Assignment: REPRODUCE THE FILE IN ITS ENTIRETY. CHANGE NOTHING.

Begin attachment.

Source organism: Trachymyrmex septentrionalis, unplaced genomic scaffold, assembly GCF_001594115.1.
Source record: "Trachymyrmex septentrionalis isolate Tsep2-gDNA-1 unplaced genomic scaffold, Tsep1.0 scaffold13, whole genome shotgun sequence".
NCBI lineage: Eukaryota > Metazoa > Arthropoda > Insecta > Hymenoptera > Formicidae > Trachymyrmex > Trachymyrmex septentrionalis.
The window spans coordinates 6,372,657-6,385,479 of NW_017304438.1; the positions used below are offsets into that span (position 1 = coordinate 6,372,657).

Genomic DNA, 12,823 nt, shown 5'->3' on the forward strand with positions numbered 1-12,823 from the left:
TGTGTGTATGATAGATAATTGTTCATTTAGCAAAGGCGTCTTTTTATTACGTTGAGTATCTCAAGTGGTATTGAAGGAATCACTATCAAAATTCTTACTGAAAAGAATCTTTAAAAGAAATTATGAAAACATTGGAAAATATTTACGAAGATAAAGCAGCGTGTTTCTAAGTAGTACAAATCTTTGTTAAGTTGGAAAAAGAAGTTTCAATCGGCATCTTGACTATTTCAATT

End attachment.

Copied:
Source organism: Trachymyrmex septentrionalis, unplaced genomic scaffold, assembly GCF_001594115.1.
Source record: "Trachymyrmex septentrionalis isolate Tsep2-gDNA-1 unplaced genomic scaffold, Tsep1.0 scaffold13, whole genome shotgun sequence".
NCBI lineage: Eukaryota > Metazoa > Arthropoda > Insecta > Hymenoptera > Formicidae > Trachymyrmex > Trachymyrmex septentrionalis.
The window spans coordinates 6,372,657-6,385,479 of NW_017304438.1; the positions used below are offsets into that span (position 1 = coordinate 6,372,657).

Genomic DNA, 12,823 nt, shown 5'->3' on the forward strand with positions numbered 1-12,823 from the left:
TGTGTGTATGATAGATAATTGTTCATTTAGCAAAGGCGTCTTTTTATTACGTTGAGTATCTCAAGTGGTATTGAAGGAATCACTATCAAAATTCTTACTGAAAAGAATCTTTAAAAGAAATTATGAAAACATTGGAAAATATTTACGAAGATAAAGCAGCGTGTTTCTAAGTAGTACAAATCTTTGTTAAGTTGGAAAAAGAAGTTTCAATCGGCATCTTGACTATTTCAATT